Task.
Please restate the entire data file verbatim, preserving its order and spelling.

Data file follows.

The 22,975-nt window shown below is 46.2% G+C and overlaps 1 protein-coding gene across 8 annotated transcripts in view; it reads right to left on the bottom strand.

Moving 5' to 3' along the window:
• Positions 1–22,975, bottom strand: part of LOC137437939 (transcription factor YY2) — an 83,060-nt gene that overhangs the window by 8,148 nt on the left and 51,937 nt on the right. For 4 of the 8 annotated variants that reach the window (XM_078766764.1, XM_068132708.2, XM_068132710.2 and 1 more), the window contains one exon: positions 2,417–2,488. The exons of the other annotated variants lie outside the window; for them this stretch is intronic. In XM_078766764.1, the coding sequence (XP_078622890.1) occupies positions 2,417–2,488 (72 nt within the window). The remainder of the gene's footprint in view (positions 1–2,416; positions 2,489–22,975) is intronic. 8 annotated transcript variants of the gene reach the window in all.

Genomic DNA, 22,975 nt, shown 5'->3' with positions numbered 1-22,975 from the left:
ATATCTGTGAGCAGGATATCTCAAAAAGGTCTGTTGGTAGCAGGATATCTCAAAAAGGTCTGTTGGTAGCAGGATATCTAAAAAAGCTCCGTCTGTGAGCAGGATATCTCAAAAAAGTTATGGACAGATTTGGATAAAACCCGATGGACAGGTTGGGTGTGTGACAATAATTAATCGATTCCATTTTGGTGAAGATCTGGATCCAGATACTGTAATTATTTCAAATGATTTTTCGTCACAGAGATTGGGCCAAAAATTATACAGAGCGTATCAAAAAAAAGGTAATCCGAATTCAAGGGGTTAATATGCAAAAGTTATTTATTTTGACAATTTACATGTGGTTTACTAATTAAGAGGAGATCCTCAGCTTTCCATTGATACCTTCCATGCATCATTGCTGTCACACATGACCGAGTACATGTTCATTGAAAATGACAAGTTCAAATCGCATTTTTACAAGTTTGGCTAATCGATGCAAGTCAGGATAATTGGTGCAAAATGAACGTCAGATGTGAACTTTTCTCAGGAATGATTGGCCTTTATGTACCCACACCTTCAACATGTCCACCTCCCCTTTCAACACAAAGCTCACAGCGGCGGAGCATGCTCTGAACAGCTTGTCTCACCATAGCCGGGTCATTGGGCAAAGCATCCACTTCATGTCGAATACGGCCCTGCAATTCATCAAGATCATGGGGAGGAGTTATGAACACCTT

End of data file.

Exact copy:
The 22,975-nt window shown below is 46.2% G+C and overlaps 1 protein-coding gene across 8 annotated transcripts in view; it reads right to left on the bottom strand.

Moving 5' to 3' along the window:
• Positions 1–22,975, bottom strand: part of LOC137437939 (transcription factor YY2) — an 83,060-nt gene that overhangs the window by 8,148 nt on the left and 51,937 nt on the right. For 4 of the 8 annotated variants that reach the window (XM_078766764.1, XM_068132708.2, XM_068132710.2 and 1 more), the window contains one exon: positions 2,417–2,488. The exons of the other annotated variants lie outside the window; for them this stretch is intronic. In XM_078766764.1, the coding sequence (XP_078622890.1) occupies positions 2,417–2,488 (72 nt within the window). The remainder of the gene's footprint in view (positions 1–2,416; positions 2,489–22,975) is intronic. 8 annotated transcript variants of the gene reach the window in all.

Genomic DNA, 22,975 nt, shown 5'->3' with positions numbered 1-22,975 from the left:
ATATCTGTGAGCAGGATATCTCAAAAAGGTCTGTTGGTAGCAGGATATCTCAAAAAGGTCTGTTGGTAGCAGGATATCTAAAAAAGCTCCGTCTGTGAGCAGGATATCTCAAAAAAGTTATGGACAGATTTGGATAAAACCCGATGGACAGGTTGGGTGTGTGACAATAATTAATCGATTCCATTTTGGTGAAGATCTGGATCCAGATACTGTAATTATTTCAAATGATTTTTCGTCACAGAGATTGGGCCAAAAATTATACAGAGCGTATCAAAAAAAAGGTAATCCGAATTCAAGGGGTTAATATGCAAAAGTTATTTATTTTGACAATTTACATGTGGTTTACTAATTAAGAGGAGATCCTCAGCTTTCCATTGATACCTTCCATGCATCATTGCTGTCACACATGACCGAGTACATGTTCATTGAAAATGACAAGTTCAAATCGCATTTTTACAAGTTTGGCTAATCGATGCAAGTCAGGATAATTGGTGCAAAATGAACGTCAGATGTGAACTTTTCTCAGGAATGATTGGCCTTTATGTACCCACACCTTCAACATGTCCACCTCCCCTTTCAACACAAAGCTCACAGCGGCGGAGCATGCTCTGAACAGCTTGTCTCACCATAGCCGGGTCATTGGGCAAAGCATCCACTTCATGTCGAATACGGCCCTGCAATTCATCAAGATCATGGGGAGGAGTTATGAACACCTT